Fitness product purveyor Peloton did all it could in its latest quarter to justify the 30% surge in its share price this year.

Peloton (PTON) earnings came out Wednesday after the market close and smashed Wall Street’s sales and operating profit forecasts as a quarantined nation sprung for Peloton’s $2,000-plus bikes with gyms closed indefinitely. There was a lot to like about the quarter and forward-looking commentary.

For starters, Peloton added an insane 1.1 million users to its digital fitness platform from March 16 to April 30, amid a free trial promotion. The thinking here is that Peloton could convert these free trials into paying memberships, and eventually into a bike or tread.

Speaking of hardware, Peloton said it saw a “significant” increase in demand for its bike in the latter stages of its fiscal third quarter. The momentum for bikes has continued into the current quarter, Peloton said. In the meantime, the company’s current quarter guidance calls for adjusted operating profits of $55 million to $65 million. The Street had been looking for a $60 million loss.

Here is how Peloton performed compared to Wall Street estimates and the fiscal third quarter.

  • Net Sales: $524.6 million vs. estimates for $488.5 million

    • Ending Connected Fitness Subscribers: 886,000 (712,005 in 2Q)

    • Total members: 2.6 million (2 million 2Q)

  • Gross margin: 46.8% vs. estimates for 43.78%

  • Adjusted Operating Income: $23.5 million vs. estimates for a loss of $52.7 million

  • Diluted Loss Per Share: $0.20 vs. estimates for $0.18

  • Fiscal Year 2020 Guidance:

    • Ending Connected Fitness Subscribers: 1.04 to 1.05 million (920,000 to 930,000 previously)

    • Net Sales: $1.72 billion to $1.74 billion ($1.53 billion to $1.55 billion previously)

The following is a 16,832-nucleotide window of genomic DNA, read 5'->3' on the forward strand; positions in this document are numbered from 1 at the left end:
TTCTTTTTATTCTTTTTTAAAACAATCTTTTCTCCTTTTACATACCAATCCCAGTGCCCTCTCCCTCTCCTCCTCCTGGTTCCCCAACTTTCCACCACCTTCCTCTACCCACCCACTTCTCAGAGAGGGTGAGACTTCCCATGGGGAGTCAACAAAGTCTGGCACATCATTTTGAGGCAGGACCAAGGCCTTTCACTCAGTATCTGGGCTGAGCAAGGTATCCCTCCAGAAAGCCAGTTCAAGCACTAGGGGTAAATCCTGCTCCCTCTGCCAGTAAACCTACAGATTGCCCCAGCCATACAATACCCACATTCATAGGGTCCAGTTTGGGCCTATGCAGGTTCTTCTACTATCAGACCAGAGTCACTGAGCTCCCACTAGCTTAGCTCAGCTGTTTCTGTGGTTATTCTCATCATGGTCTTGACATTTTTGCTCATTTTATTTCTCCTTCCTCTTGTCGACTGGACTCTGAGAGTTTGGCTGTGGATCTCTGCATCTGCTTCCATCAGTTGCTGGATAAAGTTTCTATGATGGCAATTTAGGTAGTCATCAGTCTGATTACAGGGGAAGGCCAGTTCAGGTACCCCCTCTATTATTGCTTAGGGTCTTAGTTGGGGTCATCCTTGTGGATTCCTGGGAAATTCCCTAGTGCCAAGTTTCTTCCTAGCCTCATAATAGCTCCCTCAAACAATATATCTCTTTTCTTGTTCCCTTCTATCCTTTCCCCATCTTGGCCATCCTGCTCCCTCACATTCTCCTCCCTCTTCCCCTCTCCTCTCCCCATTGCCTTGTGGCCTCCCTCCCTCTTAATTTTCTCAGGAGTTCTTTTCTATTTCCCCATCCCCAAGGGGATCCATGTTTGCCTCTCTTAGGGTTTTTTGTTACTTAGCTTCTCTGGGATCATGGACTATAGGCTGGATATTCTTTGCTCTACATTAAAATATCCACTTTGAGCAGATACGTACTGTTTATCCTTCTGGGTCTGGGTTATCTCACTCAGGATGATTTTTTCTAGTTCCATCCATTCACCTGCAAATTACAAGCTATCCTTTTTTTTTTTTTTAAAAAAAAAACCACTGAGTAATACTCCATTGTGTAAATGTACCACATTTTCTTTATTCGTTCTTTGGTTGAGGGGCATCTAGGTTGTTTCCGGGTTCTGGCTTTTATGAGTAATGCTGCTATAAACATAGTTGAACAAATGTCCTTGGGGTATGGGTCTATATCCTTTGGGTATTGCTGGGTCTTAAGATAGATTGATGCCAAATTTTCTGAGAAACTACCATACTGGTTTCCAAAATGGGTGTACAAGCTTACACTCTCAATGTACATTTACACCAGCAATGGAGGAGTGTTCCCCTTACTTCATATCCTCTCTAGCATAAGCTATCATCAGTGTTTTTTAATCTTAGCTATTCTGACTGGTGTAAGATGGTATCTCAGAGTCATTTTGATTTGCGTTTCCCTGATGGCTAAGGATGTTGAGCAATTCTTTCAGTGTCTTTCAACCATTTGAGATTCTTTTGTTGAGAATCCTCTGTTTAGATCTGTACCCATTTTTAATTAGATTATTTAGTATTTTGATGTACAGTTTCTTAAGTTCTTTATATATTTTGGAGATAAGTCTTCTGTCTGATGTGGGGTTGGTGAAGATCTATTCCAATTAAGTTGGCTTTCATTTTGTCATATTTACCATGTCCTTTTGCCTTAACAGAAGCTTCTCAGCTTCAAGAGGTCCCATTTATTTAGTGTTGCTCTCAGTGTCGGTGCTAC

• Adjusted EBITDA: $30 million to $40 million (not provided previously)

Bottom line

By no means is Peloton’s quarter squeaky clean.

The Peloton system is displayed, Thursday, Sept. 26, 2019 at the Nasdaq MarketSite in New York. (AP Photo/Mark Lennihan)

Peloton still lacks visibility into when it will begin shipping its pricey Tread again after halting deliveries in mid-March due to COVID-19. The spike in bike sales for the fourth quarter will have higher costs associated with it as Peloton scrambles to meet demand. That will come at the expense of profit margins. Peloton’s 97 retail showrooms will remain closed for a few more weeks. And, the company continues to not issue an adjusted EPS figure for direct comparison to Street estimates which may cause initial unwarranted volatility in the stock.

It’s not totally clear how the Street will absorb some of the negatives.

But all in all, Peloton gave the bulls more than enough to justify their longer term optimism. Peloton’s total addressable market will clearly expand due to the COVID-19 pandemic (gyms are going under; people want to workout from home more due to health concerns, etc). And management appears to be executing well to address that new interest in products and services. Liquidity isn’t an issue, either.

Brian Sozzi is an editor-at-large and co-anchor of The First Trade at Yahoo Finance. Follow Sozzi on Twitter @BrianSozzi and on LinkedIn.

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